Resolving HTTP Redirects in Python

Since everyone is using short urls these days and sometimes we just need to know where that URL leads I wrote this handy little function which finds out for us. Redirection can be a kind of tricky thing. We have 301 (“permanent”) and 302 (“temporary”) style status codes and multiple layers of redirection. I think the simplest approach to take is whenever the server returns a Location http header and the value in that location field is not the same as what you made the request to, we can pretty well be sure that it’s a redirect. The function below uses the http HEAD verb/method to request only the headers so as not to waste bandwidth and recursively calls itself until it gets a non-redirecting result. As a safeguard against infinite recursion I have a depth counter.

import urlparse
import httplib

# Recursively follow redirects until there isn't a location header
def resolve_http_redirect(url, depth=0):
    if depth > 10:
        raise Exception("Redirected "+depth+" times, giving up.")
    o = urlparse.urlparse(url,allow_fragments=True)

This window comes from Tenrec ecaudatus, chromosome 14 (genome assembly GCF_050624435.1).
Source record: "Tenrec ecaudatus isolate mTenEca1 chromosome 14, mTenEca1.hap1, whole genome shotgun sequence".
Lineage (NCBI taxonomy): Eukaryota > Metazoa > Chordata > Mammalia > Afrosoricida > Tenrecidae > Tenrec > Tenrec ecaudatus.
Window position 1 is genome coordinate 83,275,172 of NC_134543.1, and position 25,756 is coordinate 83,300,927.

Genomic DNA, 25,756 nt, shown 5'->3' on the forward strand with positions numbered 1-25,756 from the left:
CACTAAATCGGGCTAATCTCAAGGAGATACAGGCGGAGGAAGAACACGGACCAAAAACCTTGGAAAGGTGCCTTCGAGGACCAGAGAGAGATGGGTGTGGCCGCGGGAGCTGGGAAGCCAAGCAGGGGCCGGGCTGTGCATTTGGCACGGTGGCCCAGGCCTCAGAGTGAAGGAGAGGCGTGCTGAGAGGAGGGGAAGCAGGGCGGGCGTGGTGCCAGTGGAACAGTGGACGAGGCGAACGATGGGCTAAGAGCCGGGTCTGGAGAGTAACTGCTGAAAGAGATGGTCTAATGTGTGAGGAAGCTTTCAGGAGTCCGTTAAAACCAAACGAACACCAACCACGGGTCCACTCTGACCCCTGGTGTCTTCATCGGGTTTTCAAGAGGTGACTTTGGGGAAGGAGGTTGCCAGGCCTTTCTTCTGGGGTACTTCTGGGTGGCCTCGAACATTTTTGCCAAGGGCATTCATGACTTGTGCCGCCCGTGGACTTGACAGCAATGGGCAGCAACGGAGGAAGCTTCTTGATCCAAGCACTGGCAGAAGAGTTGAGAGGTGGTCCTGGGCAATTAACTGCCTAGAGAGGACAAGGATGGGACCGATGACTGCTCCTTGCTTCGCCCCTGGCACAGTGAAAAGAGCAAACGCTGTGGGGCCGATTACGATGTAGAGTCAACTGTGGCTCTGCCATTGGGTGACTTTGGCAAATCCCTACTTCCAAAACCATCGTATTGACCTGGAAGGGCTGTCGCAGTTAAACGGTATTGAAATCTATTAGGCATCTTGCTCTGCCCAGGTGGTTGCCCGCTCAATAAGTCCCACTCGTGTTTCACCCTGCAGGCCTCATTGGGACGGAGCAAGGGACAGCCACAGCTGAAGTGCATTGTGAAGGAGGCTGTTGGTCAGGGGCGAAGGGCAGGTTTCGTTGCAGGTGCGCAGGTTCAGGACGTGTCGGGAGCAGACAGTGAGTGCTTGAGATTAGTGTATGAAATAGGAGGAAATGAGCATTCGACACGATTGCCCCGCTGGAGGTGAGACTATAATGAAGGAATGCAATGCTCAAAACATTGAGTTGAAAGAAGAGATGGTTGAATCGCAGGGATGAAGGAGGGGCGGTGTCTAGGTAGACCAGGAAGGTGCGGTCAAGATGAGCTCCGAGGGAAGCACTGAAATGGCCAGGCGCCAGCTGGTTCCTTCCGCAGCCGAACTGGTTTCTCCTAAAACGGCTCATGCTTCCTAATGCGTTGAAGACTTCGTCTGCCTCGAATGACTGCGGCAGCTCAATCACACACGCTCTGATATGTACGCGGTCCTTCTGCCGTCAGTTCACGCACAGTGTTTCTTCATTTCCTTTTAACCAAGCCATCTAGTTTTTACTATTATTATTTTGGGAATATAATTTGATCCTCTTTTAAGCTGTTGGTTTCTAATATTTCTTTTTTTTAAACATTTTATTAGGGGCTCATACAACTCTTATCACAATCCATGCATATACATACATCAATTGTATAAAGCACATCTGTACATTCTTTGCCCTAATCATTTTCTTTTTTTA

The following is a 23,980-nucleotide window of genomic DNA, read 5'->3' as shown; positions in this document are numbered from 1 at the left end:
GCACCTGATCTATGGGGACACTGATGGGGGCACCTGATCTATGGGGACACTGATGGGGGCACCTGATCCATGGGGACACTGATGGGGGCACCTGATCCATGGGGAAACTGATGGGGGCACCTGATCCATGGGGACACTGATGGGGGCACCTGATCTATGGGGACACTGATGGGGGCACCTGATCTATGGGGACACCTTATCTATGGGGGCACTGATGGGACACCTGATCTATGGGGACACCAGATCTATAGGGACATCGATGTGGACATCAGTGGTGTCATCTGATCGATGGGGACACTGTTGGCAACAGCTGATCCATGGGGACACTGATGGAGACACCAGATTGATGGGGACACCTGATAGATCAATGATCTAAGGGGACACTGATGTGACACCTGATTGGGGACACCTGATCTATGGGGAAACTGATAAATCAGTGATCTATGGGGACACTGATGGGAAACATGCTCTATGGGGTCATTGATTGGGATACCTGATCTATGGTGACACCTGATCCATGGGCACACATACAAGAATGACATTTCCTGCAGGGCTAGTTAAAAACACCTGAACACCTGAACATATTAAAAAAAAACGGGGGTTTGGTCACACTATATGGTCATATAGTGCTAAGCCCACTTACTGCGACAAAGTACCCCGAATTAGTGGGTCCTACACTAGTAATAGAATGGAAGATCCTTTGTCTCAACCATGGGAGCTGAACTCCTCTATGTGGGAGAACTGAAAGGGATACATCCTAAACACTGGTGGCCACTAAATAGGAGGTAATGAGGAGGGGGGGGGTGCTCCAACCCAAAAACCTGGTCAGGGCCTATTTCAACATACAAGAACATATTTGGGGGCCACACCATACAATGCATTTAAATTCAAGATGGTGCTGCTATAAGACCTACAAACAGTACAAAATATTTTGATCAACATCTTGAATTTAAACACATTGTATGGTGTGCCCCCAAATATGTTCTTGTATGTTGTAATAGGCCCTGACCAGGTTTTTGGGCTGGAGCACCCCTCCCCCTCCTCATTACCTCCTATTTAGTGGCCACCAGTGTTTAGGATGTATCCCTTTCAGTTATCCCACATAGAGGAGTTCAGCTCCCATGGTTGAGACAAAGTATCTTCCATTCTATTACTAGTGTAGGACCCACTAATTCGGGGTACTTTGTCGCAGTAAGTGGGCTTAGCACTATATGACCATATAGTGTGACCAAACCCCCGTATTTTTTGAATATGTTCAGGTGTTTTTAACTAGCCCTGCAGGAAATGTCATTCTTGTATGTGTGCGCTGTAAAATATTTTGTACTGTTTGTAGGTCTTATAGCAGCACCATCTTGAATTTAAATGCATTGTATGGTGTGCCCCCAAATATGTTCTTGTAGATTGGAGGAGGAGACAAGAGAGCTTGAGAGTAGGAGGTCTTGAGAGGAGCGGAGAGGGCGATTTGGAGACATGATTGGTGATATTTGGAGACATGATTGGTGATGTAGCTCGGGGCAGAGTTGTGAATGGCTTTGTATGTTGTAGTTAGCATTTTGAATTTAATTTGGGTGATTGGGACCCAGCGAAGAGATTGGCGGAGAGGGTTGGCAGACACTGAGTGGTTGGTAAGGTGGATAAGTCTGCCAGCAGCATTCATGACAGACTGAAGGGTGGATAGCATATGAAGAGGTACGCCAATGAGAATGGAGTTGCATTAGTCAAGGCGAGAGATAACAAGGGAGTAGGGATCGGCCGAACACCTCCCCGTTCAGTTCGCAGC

conn = httplib.HTTPConnection(o.netloc)
    path = o.path
    if o.query:
        path +='?'+o.query
    conn.request("HEAD", path)
    res = conn.getresponse()
    headers = dict(res.getheaders())
    if headers.has_key('location') and headers['location'] != url:
        return resolve_http_redirect(headers['location'], depth+1)
        return url

6 thoughts on “Resolving HTTP Redirects in Python”

  1. Two years later, this code is still useful, thanks! 🙂
    Just to err on the safe side, I’d wrap the
    conn.requestcall inside a try/except, in case some URL is mangled.

  2. Nice, but some sites redirect you to error pages for non-supported browsers, so I suggest faking user agent by adding header like so:

     conn.request(“HEAD’, path, headers={“User-Agent”: “Mozilla/4.0 (compatible; MSIE 9.0; Windows NT 6.1; .NET CLR 1.1.4322)”})

Leave a Reply

Your email address will not be published. Required fields are marked *